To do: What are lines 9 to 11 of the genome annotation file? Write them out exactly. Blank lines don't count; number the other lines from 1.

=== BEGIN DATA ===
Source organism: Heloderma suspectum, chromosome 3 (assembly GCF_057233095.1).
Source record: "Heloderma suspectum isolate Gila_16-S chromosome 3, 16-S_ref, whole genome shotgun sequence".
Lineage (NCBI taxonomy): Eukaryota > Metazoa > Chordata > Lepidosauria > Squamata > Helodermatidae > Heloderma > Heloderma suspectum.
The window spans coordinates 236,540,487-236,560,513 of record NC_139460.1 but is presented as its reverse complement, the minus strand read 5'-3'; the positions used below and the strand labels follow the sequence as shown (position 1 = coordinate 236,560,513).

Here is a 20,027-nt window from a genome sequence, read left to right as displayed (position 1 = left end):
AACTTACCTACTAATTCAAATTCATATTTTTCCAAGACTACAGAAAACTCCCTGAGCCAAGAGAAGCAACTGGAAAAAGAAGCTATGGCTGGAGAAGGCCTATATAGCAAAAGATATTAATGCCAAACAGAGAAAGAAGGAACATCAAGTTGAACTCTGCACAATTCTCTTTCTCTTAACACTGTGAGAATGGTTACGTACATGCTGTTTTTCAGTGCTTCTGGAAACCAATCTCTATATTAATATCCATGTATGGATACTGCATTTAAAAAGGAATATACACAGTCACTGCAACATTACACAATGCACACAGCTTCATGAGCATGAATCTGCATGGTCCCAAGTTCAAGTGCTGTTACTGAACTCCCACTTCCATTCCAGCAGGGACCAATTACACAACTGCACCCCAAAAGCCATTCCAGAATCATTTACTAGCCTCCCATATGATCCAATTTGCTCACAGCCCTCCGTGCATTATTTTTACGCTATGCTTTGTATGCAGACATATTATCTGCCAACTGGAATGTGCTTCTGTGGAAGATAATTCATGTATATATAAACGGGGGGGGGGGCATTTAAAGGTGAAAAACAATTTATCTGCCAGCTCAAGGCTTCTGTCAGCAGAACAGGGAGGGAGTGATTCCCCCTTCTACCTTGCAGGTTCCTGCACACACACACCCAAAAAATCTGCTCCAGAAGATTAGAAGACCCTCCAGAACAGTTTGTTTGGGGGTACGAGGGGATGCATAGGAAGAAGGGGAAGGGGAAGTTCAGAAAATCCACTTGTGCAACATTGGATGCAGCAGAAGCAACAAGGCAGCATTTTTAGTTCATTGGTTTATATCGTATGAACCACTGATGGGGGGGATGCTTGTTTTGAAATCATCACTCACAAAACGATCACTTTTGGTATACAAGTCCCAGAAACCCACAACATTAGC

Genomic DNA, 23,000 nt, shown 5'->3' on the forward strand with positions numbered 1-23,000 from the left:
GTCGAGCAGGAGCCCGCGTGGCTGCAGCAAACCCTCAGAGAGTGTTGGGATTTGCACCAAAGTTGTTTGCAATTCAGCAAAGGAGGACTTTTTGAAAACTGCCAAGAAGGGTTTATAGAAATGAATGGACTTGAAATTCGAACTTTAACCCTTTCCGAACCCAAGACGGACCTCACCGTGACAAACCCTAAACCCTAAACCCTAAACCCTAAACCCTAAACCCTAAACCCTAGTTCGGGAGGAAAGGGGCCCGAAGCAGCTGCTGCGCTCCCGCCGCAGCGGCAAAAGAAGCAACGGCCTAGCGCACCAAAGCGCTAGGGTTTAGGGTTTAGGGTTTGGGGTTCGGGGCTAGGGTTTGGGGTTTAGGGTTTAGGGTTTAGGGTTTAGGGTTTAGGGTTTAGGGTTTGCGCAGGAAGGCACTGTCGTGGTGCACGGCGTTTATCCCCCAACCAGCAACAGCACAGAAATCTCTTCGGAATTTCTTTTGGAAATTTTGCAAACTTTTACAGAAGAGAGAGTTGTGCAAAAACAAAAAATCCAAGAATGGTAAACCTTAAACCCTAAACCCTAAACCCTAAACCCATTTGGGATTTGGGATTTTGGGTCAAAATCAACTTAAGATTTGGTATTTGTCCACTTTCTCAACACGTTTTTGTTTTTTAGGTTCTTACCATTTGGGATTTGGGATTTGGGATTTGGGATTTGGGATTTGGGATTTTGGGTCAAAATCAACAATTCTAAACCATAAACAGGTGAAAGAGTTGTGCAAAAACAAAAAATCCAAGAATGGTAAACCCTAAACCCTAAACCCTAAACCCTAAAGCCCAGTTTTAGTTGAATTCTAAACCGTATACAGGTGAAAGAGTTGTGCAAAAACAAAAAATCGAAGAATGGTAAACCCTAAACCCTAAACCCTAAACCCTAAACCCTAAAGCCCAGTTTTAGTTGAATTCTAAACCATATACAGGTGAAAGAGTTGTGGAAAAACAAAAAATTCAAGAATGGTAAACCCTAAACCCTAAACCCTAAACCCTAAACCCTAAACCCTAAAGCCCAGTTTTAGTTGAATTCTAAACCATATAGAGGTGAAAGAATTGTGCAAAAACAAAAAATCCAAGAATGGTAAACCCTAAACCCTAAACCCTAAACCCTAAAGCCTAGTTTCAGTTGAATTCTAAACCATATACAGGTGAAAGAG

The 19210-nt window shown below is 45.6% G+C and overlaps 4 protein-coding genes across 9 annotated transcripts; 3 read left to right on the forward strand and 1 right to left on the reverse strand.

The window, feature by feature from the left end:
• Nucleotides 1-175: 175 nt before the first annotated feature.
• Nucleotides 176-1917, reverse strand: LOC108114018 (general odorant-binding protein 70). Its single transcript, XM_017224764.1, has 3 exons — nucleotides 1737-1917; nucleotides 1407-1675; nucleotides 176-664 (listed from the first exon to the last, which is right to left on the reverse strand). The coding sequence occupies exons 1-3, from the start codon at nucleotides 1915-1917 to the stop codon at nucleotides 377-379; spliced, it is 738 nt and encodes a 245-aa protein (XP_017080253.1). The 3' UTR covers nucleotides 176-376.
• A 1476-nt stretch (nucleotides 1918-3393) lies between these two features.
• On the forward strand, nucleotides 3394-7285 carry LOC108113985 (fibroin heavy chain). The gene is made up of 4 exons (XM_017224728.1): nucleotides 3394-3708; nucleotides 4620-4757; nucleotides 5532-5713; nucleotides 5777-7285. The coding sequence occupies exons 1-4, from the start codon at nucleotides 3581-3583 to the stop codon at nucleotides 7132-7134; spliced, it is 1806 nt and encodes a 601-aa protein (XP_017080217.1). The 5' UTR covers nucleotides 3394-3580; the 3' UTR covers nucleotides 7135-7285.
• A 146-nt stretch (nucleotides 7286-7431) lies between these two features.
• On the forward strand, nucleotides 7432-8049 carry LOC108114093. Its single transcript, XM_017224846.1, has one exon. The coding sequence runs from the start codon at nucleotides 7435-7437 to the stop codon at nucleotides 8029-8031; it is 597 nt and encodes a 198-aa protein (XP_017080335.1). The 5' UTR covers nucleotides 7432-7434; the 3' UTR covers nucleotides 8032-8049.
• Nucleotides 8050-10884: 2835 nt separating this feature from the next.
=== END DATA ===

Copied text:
The 19210-nt window shown below is 45.6% G+C and overlaps 4 protein-coding genes across 9 annotated transcripts; 3 read left to right on the forward strand and 1 right to left on the reverse strand.

The window, feature by feature from the left end:
• Nucleotides 1-175: 175 nt before the first annotated feature.